. . .
of the JVM, the performance numbers would turn around completely! Always use
wait()/notifyAll() unless you have a very specific need for condition variables.
Coarse vs. Fine Grain Locking
At what level do you put your locks? You could have one big lock that covered everything, and
then any time any thread wanted to access any shared data, it would need that one lock. This
would be a good thing because you would not lock it very often. This would be bad because you'd
be holding it for a long time.
You could do exactly the opposite and use a different lock for every set of variables, locking and
unlocking them quite often. This would be a good thing because the locks would be free most of
the time and you could get lots of concurrent operations. It would be bad because you would
spend a lot of time in locking and unlocking overhead.
In small programs this may not be an issue. In larger programs it's quite likely that you'll choose
different levels of granularity for different sections. In Manipulating Lists we show a small search
and update program that demonstrates this trade-off.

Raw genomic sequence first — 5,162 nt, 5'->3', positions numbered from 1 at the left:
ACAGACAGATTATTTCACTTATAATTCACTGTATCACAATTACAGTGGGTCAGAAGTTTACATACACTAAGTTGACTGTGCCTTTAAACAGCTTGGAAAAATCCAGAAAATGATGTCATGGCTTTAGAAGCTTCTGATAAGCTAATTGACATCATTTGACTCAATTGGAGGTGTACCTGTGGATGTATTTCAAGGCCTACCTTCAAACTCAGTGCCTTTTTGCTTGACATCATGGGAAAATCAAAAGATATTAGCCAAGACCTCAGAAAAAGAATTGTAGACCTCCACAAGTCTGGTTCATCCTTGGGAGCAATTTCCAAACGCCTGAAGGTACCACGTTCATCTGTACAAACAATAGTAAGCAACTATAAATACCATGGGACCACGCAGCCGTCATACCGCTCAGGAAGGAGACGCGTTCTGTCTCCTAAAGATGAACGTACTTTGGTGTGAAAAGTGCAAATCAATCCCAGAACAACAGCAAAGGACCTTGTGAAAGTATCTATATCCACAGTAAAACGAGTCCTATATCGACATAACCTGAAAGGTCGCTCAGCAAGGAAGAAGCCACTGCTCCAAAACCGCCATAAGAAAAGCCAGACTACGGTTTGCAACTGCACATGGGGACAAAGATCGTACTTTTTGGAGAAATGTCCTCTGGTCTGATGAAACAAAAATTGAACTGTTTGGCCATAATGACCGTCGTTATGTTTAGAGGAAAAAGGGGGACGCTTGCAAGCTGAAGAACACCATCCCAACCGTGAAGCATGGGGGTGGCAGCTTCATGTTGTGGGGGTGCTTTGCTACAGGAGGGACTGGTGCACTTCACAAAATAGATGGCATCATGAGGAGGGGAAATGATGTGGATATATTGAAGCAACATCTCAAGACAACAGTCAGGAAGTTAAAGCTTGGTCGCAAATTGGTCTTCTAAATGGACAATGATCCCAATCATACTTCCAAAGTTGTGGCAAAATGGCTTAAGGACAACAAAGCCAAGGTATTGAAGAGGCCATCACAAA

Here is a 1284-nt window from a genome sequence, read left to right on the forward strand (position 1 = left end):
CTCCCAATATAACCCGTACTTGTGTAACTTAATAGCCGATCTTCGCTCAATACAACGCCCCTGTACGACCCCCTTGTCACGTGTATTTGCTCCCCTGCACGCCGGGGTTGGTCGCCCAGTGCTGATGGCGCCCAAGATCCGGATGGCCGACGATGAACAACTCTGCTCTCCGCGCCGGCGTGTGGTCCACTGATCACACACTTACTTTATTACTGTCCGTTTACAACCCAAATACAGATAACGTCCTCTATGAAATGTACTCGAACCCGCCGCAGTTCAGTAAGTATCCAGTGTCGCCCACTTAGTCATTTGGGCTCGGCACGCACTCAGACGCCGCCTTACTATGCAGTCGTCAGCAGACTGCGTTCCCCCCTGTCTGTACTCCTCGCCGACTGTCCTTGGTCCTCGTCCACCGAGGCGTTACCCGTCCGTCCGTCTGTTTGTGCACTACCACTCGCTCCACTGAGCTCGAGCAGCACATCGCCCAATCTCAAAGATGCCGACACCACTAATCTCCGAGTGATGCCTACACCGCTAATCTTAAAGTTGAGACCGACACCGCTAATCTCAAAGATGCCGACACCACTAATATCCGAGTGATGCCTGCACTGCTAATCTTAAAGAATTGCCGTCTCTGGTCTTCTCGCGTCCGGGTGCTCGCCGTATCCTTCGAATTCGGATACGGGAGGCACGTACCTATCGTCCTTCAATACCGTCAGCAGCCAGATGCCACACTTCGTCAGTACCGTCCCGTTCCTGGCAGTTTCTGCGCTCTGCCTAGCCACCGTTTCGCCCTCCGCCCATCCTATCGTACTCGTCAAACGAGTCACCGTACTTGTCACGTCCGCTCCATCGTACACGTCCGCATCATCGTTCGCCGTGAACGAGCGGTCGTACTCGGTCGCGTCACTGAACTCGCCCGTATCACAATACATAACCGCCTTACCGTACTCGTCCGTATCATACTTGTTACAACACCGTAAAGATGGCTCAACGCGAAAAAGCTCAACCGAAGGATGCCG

What to Lock
Closely related to the question of granularity is the question of what you want to protect. In the
simple case, it's pretty obvious. You want to protect a queue? You lock the queue object every
time you do anything with the queue. That's easy. Folks sometimes get confused when they're
changing several things concurrently. What if you wanted to add items to your queue and you also
wanted to change the pointer to the queue itself? In this scenario it is highly likely that your lock
on the queue object would be counterproductive, because it would make you think you were
protecting the queue (which of course you are), whereas what you really needed to do was to
protect the variable that pointed to the queue.
Let's look at a more likely scenario. Let's assume that you have a queue of people and you want to
do very fine grained locking on that queue by locking each individual element of that queue
(instead of having one big lock protecting the entire queue). This is a perfectly reasonable thing to
do and in some cases is the most efficient method of locking a structure. (We'll look at the
performance of this design in more detail in Manipulating Lists.)
The question we want to answer here is "What should I lock?" We can point you to many
examples of programs where people have locked the wrong thing. In Figure 7-7 we see a queue of
people and their salaries. Each person object also contains a lock. What does that lock protect? It
can protect pretty much anything you want it to (you're the programmer), except for itself or the
object that contains it.
Figure 7-7. Friends/Enemies with Only One Local Mutex Lock
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